For years, Richard and Amy Griffin ran successful businesses in the southeastern United States. Amy’s focus was interior design, while Richard was a food distributor for restaurants, hotels, and country clubs. Things were going well until the economic downturn hit in 2008.
“Charlotte is a banking community and all my customers were pretty much bankers, so they pulled the plug immediately, because they had no clue what was going to happen,” says Amy.
Richard’s business dropped by 30% during that time, also. “People were so scared that they stopped going out and stopped spending at restaurants,” he explains. “A lot of the restaurants that I supplied—higher-end restaurants—closed, and I lost a lot of my customers.”
Despite these setbacks, the couple and their businesses came through intact. However, they began seriously considering a change after Richard’s back surgery made it more difficult for him to work.
The wheels began to turn and—having read online about it—it wasn’t long before the couple was in the colonial city of Cuenca, Ecuador, checking it out for themselves. “We both really like the atmosphere. The climate, the mountains, everything,” Richard says. “We decided to make the move.”
Once on the ground in Cuenca, the couple embraced their new life. “So much of it, for us, was the adventure,” Richard says about why they chose to move abroad. “Everything is new and different and every time you turn a corner you see something you hadn’t seen before. We didn’t come down here to make this a Little America. We live where everyone around us is Ecuadorian, and we want to be part of the culture. There’s something about the Ecuadorian people—their lifestyle, their sense of family; it’s like 60 or 70 years ago in the United States.”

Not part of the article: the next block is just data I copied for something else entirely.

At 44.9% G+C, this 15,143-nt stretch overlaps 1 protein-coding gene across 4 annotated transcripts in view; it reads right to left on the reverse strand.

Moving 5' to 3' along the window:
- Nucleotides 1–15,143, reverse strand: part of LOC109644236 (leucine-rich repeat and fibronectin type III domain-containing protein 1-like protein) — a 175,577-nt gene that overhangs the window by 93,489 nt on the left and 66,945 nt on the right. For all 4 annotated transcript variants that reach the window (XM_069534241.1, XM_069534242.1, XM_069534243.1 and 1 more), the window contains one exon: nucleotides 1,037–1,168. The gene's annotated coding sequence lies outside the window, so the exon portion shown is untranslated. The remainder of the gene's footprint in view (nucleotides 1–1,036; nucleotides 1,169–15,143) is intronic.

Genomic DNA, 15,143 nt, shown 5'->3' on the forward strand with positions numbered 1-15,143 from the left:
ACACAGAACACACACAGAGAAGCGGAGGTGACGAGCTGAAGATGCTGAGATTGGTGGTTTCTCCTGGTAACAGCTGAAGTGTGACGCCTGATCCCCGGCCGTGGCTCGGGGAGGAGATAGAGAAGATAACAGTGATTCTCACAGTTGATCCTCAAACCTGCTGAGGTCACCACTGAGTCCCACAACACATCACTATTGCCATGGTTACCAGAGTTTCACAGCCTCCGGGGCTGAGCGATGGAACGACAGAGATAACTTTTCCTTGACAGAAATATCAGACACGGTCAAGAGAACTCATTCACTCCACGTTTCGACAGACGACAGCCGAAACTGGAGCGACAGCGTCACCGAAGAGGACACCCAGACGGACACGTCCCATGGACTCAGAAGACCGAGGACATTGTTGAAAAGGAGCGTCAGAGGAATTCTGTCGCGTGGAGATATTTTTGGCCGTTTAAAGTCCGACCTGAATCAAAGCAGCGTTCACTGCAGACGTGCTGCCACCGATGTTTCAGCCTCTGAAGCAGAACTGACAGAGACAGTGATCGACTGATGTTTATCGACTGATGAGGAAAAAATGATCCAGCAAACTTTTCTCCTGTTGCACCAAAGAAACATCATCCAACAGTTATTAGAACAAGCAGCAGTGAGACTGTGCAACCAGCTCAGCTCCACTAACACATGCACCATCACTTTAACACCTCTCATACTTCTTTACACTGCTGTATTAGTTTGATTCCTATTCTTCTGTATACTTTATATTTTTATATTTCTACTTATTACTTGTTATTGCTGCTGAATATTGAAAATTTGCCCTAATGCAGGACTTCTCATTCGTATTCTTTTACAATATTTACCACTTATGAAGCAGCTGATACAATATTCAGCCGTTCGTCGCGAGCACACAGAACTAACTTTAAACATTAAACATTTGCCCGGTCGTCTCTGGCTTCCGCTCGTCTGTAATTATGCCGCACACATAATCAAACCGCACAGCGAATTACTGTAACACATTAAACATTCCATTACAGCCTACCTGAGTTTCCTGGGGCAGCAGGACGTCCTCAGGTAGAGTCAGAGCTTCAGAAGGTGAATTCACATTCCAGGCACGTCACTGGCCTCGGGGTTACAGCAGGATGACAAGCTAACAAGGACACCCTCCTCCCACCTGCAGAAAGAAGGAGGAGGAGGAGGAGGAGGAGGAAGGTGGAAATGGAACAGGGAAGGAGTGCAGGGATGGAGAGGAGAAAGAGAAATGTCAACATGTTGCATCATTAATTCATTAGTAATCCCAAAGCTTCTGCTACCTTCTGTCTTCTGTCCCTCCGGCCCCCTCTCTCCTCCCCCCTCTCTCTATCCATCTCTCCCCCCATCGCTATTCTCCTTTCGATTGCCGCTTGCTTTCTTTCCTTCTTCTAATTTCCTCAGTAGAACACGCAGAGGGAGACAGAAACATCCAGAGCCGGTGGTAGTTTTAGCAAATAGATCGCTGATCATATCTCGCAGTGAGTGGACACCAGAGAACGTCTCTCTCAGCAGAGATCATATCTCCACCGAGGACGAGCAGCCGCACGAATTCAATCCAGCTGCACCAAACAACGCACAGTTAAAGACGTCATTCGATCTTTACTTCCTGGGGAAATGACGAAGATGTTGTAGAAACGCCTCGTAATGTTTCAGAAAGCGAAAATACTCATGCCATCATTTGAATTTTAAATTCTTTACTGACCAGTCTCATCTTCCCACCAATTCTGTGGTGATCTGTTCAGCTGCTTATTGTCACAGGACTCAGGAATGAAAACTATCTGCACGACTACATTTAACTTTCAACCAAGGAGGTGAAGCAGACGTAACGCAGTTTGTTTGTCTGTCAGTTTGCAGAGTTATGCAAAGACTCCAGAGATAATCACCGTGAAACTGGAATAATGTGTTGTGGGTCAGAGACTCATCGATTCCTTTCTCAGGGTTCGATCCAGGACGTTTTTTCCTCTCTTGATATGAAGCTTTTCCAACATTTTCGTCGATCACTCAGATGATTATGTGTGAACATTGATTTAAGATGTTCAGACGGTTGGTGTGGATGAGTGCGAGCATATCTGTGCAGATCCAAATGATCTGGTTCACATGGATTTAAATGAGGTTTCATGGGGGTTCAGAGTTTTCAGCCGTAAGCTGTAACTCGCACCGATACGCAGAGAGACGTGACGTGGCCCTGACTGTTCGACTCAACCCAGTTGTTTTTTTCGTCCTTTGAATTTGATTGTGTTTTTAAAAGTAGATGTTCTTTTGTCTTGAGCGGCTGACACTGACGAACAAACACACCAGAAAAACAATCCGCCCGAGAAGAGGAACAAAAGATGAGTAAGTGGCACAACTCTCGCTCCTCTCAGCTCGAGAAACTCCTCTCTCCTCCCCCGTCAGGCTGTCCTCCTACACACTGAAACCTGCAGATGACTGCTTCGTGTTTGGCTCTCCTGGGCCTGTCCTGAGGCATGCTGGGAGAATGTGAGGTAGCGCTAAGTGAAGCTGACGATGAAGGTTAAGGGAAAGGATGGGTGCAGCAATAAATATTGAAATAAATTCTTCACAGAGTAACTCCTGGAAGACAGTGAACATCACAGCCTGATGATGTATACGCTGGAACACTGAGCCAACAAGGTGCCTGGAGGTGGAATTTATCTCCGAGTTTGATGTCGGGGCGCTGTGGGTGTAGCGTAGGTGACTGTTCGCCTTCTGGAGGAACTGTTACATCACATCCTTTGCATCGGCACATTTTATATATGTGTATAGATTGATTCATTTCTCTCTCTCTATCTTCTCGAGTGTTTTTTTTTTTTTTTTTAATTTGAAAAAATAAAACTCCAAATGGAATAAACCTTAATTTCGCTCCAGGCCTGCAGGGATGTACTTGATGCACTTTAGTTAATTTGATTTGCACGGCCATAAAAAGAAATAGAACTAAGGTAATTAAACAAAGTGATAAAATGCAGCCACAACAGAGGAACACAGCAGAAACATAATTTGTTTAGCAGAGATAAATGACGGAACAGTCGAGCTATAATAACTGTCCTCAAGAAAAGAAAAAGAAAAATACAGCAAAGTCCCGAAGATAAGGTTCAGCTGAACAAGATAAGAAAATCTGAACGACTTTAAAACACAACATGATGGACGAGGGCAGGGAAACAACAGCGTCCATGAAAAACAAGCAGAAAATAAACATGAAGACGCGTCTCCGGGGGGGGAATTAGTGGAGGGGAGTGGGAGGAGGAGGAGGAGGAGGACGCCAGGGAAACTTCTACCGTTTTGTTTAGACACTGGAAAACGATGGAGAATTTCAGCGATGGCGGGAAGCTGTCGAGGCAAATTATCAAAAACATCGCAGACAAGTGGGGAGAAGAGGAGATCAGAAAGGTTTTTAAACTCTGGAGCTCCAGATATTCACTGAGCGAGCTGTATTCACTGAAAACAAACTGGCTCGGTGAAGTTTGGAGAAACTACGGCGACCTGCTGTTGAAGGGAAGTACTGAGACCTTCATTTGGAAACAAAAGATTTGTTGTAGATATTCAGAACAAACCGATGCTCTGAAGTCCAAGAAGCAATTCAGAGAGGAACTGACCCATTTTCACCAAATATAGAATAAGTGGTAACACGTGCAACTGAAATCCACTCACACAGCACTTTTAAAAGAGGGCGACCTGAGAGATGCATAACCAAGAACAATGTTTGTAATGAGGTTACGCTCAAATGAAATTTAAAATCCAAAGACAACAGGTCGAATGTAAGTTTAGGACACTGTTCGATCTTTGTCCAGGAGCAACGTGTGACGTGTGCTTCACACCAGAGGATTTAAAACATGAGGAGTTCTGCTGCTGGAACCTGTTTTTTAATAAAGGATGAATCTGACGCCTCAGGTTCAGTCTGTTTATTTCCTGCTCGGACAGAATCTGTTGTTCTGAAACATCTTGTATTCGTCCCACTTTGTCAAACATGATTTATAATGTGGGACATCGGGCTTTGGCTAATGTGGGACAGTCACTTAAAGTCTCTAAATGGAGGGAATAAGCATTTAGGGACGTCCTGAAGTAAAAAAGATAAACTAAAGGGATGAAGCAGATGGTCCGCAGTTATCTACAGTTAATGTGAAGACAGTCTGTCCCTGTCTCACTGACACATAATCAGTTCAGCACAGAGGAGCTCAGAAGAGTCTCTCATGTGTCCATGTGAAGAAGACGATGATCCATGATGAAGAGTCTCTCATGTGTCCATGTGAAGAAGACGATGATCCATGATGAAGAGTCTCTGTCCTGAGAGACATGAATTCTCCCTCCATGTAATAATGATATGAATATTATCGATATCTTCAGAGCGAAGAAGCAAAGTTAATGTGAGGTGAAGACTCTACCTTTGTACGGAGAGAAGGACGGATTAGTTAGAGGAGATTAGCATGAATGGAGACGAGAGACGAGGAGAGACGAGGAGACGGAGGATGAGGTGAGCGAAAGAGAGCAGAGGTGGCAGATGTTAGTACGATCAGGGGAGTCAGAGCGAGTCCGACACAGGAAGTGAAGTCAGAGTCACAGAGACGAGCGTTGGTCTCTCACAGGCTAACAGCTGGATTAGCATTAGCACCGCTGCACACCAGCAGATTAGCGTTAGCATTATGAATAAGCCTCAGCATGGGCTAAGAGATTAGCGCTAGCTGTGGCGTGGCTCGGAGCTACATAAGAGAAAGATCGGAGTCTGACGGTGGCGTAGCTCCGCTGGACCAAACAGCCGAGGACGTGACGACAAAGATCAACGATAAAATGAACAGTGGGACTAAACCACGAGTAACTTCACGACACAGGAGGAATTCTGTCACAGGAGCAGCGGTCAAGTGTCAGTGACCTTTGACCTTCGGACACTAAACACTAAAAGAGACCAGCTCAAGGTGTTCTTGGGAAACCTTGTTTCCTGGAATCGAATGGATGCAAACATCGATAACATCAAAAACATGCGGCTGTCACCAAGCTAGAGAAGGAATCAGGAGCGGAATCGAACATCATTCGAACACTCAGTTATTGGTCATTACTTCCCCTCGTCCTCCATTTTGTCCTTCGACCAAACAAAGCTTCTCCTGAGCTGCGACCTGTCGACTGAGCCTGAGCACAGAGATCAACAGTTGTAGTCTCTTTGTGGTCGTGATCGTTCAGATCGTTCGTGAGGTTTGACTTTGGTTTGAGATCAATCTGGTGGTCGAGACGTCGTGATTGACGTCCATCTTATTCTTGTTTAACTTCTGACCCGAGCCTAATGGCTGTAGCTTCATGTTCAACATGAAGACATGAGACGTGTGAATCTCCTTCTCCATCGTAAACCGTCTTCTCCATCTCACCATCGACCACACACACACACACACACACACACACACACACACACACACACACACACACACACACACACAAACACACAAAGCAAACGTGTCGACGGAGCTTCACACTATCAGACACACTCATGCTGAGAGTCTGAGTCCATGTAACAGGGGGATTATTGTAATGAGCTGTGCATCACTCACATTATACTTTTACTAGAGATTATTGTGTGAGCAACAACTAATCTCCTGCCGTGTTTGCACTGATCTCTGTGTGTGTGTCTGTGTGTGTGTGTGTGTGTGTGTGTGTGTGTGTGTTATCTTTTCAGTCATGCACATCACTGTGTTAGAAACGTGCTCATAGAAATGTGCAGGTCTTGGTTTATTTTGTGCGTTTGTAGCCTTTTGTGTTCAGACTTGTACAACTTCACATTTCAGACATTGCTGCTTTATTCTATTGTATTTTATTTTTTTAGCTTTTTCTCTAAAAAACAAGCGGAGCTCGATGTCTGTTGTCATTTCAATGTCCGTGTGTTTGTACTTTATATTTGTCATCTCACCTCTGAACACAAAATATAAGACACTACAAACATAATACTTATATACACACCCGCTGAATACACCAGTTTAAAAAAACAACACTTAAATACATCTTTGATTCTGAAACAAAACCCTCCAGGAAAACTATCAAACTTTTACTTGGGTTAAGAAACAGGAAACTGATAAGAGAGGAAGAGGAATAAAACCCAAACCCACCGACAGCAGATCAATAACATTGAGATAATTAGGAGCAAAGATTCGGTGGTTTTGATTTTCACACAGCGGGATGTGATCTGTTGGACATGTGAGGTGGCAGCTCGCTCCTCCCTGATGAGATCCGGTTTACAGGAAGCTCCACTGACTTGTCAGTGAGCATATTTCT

Other expats are part of their daily routine, as well. “We have met so many interesting people in the gringo community. At one particular café, about 20 men get together every Wednesday morning. We all sit around a big table and discuss things related to living in Cuenca,” says Richard. There’s no agenda or format, just expats helping one another out.
Their new life in Cuenca is also more affordable, without requiring lifestyle sacrifices. “A couple can live very comfortably on $1,500 to $2,000 a month here,” Richard says. ”Gas for cars is only $1.50 per gallon and the local markets are economical, though we go because we want to. We enjoy it.” The icing on it all, though, is the stunning, 2,800-square-foot house they have rented. The three-story home comes with four bedrooms, a pretty inner courtyard, and two terraces—all for $1,000 a month.
While the Griffins are enjoying their new home, they hope that other people will consider breaking out of their comfort zones, as well. “I think it’s unfortunate that more people don’t travel and see the world, because it changes everything you look at,” notes Amy.
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